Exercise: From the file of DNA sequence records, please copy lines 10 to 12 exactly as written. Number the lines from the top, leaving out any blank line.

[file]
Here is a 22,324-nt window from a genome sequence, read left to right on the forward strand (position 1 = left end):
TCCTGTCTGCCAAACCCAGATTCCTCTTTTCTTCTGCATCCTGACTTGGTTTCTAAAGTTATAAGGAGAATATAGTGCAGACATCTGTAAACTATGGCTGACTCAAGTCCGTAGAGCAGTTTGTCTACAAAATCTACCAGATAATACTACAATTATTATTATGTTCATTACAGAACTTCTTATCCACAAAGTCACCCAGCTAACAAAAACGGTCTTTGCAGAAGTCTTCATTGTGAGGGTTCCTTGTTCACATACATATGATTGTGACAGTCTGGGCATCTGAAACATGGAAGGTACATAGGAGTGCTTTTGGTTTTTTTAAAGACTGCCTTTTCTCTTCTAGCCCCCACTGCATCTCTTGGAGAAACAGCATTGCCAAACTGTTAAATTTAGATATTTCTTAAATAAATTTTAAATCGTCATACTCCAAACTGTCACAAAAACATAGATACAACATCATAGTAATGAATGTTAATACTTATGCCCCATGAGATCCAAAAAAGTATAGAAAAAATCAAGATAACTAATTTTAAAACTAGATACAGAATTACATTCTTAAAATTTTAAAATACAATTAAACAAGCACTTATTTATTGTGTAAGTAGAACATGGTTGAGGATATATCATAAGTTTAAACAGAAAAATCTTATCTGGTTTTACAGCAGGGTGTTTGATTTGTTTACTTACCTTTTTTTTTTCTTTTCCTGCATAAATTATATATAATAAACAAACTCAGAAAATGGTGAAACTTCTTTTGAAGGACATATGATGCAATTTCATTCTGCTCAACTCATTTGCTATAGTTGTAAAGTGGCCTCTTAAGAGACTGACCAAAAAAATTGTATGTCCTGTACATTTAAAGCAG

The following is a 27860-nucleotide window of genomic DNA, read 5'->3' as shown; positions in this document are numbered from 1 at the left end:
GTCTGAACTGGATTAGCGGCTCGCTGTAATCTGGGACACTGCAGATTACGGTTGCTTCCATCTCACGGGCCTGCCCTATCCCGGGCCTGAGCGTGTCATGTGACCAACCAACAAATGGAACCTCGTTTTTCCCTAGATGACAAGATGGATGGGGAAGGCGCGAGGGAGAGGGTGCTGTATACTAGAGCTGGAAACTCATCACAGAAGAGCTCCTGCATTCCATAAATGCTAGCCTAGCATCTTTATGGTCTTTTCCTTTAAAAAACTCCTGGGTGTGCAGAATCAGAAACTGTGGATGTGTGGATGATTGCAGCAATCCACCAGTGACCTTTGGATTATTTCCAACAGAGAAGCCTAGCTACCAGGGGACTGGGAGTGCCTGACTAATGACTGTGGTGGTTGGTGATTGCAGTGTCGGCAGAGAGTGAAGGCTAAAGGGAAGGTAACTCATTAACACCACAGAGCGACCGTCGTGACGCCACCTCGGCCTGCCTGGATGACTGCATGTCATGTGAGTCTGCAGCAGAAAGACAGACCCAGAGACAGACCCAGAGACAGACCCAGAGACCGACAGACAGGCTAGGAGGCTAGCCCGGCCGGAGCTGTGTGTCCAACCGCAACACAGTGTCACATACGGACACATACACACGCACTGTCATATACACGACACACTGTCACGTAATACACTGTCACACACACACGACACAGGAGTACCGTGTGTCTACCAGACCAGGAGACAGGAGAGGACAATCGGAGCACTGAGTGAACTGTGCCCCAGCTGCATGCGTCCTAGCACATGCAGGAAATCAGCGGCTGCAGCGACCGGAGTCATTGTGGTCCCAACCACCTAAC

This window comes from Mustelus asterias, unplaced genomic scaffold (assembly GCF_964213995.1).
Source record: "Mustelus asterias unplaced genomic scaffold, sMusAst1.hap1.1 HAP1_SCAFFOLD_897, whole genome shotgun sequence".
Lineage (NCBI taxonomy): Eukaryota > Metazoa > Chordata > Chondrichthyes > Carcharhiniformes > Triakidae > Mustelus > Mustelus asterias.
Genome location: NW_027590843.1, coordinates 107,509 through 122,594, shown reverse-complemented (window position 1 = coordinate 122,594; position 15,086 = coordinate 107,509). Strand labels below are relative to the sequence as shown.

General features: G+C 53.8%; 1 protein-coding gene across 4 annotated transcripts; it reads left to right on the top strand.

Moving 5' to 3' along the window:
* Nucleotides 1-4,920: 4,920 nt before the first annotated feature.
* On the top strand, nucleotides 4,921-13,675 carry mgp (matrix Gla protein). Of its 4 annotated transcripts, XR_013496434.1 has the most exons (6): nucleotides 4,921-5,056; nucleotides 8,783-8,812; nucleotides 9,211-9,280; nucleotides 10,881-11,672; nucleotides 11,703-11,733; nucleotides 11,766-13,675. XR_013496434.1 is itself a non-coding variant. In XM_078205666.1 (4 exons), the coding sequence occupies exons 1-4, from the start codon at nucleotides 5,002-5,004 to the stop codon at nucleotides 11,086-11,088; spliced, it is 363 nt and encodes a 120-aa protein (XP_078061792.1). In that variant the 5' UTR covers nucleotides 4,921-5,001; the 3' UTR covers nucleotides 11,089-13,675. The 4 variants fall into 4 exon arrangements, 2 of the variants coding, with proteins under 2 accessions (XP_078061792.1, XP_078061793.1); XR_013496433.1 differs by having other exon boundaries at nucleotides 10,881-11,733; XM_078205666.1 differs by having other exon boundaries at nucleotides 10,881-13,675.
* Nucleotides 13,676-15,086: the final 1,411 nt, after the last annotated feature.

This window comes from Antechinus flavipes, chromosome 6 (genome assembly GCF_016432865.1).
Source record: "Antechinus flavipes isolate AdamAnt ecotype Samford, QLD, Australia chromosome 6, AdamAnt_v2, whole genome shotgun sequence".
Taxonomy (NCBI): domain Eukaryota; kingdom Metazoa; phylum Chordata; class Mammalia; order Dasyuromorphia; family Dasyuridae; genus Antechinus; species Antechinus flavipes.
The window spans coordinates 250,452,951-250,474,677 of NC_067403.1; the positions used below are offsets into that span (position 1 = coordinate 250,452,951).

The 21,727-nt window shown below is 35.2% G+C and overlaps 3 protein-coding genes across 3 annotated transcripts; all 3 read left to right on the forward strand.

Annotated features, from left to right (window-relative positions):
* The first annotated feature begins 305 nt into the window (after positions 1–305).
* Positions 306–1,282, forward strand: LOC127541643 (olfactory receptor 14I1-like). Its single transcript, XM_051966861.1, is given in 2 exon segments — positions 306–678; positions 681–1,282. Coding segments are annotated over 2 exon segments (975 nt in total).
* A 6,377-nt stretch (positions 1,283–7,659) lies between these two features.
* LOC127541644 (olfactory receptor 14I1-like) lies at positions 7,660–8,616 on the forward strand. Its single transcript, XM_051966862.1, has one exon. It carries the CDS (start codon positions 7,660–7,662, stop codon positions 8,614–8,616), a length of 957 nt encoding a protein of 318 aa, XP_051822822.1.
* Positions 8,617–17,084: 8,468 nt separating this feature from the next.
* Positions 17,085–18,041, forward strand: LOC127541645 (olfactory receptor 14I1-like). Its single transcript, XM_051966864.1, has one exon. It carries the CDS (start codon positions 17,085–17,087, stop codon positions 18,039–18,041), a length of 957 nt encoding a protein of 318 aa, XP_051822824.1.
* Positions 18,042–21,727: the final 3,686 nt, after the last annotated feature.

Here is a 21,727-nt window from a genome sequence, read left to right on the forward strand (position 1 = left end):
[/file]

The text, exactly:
Moving 5' to 3' along the window:
* Nucleotides 1-4,920: 4,920 nt before the first annotated feature.
* On the top strand, nucleotides 4,921-13,675 carry mgp (matrix Gla protein). Of its 4 annotated transcripts, XR_013496434.1 has the most exons (6): nucleotides 4,921-5,056; nucleotides 8,783-8,812; nucleotides 9,211-9,280; nucleotides 10,881-11,672; nucleotides 11,703-11,733; nucleotides 11,766-13,675. XR_013496434.1 is itself a non-coding variant. In XM_078205666.1 (4 exons), the coding sequence occupies exons 1-4, from the start codon at nucleotides 5,002-5,004 to the stop codon at nucleotides 11,086-11,088; spliced, it is 363 nt and encodes a 120-aa protein (XP_078061792.1). In that variant the 5' UTR covers nucleotides 4,921-5,001; the 3' UTR covers nucleotides 11,089-13,675. The 4 variants fall into 4 exon arrangements, 2 of the variants coding, with proteins under 2 accessions (XP_078061792.1, XP_078061793.1); XR_013496433.1 differs by having other exon boundaries at nucleotides 10,881-11,733; XM_078205666.1 differs by having other exon boundaries at nucleotides 10,881-13,675.